The cat may already be out of the bag but City Councilman Al Vann and 41 other members of the City Council sent a letter to Mayor Bloomberg urging the administration to not move forward with a plan to overhaul the city’s subsidized child care system.
Among other things, the plan, dubbed EarlyLearn, is expected to reduce capacity for eligible children by about 10,000 kids and force child care centers to foot 7 percent of the bill for providing daycare for eligible families under the subsidized program. Additionally, the plan calls for day care centers to pay for the health care of its workers. Currently, the workers are covered through the city’s health care plan. Vann said he supports the Bloomberg Administration’s enhancing the quality of publicly funded child care, but EarlyLearn has serious flaws that affect some of the communities with the poorest children including parts of Bed-Stuy.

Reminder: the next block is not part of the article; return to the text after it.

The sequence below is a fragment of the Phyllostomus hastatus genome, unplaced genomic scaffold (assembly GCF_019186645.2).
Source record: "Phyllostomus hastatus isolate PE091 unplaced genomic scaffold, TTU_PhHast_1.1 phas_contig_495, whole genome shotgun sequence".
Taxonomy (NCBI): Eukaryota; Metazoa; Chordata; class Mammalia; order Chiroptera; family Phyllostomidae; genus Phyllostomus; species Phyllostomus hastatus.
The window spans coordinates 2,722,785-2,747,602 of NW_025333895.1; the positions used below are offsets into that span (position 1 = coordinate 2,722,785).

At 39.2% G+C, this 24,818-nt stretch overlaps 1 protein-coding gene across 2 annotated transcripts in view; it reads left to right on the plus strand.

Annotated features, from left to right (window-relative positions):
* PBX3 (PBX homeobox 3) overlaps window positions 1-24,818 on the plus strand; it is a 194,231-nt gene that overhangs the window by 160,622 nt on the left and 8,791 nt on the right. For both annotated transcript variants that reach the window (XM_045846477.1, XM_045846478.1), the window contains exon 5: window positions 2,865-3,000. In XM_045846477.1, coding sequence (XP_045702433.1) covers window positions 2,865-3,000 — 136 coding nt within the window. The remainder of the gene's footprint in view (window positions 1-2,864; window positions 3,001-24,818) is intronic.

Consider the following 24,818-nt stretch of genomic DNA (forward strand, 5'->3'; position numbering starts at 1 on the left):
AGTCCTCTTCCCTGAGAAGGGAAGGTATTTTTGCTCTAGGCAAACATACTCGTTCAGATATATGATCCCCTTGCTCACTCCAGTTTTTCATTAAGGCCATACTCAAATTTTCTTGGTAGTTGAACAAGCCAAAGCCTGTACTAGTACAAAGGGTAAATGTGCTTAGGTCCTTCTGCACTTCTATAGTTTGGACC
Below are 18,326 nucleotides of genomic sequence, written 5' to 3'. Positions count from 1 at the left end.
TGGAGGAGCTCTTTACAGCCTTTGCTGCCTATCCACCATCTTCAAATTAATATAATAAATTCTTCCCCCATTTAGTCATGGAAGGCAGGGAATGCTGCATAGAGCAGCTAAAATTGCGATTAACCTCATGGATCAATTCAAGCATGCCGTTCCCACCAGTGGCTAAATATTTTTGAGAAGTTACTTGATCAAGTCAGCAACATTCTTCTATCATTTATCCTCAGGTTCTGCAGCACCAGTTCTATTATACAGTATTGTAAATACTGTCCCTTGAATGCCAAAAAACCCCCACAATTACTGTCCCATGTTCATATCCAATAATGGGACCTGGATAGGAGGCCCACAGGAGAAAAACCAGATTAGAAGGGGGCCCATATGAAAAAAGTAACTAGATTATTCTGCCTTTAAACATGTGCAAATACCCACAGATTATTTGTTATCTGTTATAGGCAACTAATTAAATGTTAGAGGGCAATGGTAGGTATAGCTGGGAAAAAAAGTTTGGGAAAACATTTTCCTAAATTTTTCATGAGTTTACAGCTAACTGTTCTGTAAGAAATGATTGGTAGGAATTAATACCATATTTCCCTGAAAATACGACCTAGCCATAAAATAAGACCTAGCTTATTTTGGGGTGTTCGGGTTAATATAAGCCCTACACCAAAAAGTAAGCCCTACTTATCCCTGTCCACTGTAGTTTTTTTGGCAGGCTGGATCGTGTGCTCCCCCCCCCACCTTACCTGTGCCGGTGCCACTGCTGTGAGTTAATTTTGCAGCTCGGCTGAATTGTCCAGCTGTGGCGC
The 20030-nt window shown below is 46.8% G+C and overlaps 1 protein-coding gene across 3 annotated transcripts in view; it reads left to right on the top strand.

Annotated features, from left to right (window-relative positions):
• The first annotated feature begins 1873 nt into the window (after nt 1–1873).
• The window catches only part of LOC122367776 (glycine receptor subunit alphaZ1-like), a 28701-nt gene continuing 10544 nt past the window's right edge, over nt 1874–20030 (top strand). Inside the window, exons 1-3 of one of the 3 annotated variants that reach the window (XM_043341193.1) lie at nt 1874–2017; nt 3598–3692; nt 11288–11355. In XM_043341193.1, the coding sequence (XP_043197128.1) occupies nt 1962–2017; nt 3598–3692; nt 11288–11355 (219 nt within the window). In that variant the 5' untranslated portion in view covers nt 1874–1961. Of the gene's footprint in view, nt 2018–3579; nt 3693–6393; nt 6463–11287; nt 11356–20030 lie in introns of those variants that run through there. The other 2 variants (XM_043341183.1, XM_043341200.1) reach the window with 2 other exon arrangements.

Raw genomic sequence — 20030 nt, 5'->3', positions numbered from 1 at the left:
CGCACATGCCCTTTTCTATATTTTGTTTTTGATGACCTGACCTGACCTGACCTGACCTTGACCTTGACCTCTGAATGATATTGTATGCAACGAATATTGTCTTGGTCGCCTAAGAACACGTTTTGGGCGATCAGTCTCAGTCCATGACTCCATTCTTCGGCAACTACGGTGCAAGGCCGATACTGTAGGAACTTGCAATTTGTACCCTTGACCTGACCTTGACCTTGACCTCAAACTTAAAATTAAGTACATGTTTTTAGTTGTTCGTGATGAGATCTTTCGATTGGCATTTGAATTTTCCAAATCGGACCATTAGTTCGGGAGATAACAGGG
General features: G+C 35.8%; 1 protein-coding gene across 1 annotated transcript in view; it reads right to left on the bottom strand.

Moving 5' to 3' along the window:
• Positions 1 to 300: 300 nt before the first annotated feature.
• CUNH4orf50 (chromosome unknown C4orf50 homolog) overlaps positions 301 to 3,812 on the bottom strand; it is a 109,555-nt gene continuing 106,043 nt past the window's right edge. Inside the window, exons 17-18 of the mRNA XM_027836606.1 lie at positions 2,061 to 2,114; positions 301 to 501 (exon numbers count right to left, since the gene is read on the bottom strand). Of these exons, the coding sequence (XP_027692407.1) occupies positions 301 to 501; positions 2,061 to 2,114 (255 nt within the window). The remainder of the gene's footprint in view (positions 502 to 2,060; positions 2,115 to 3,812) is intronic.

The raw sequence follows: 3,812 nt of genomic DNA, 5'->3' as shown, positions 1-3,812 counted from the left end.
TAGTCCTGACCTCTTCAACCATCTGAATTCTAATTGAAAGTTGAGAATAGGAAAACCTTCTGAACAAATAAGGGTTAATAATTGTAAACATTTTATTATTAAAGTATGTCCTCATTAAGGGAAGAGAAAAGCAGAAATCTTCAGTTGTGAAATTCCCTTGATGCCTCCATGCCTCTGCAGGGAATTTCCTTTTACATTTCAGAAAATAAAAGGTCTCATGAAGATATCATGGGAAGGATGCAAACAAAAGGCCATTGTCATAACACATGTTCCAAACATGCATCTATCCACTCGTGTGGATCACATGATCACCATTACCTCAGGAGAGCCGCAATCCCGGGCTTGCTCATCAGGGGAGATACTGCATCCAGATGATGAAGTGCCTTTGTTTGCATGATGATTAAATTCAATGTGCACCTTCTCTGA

“Given the negative impact EarlyLearn will have on some of the same populations the mayor’s Young Men’s Initiative is intended to support, it’s difficult to overlook the inconsistencies in the Bloomberg Administration’s overall policy towards poor and working- class New Yorkers,” said Vann. The letter comes to light as the city’s Administration for Children’s Services (ACS) closed the date for day care providers to submit a Request for Proposals (RFP) earlier this week on Sept. 12. Released in May 2011, the RFP lays out a series of reforms that would overhaul how the city operates its subsidized childcare system. It comes after Bloomberg threatened to pull 16,000 subsidized daycare slots to balance this year’s fiscal budget. City Council members believe that forcing daycare providers to contribute some of the cost of services as well as paying for worker health insurance will, in effect, force some of the local day care centers to close. In other words, it gives an unfair advantage to some of the city’s larger community-based organizations to vie for contracts as they can better absorb the costs. The RFP, issue in May, also drew the wrath of Labor Union 1707, which filed a complaint with the U.S. Department of Labor alleging unfair practices because they would lose their current medical coverage. The union could not be reached at press time as to the progress of the complaint. ACS will award the successful RFP recipients with four-year contracts including options to renew for an additional two years. The contracts are scheduled to begin Oct. 1, 2012. “Community-based child care centers that have provided quality care and been institutions of stability within communities for decades will be eliminated,” said Vann. “Additionally, many employees of these centers, who are primarily Black and Latino, will lose their jobs as a result of this reorganization,” he added. ACS did not respond for comment at press time.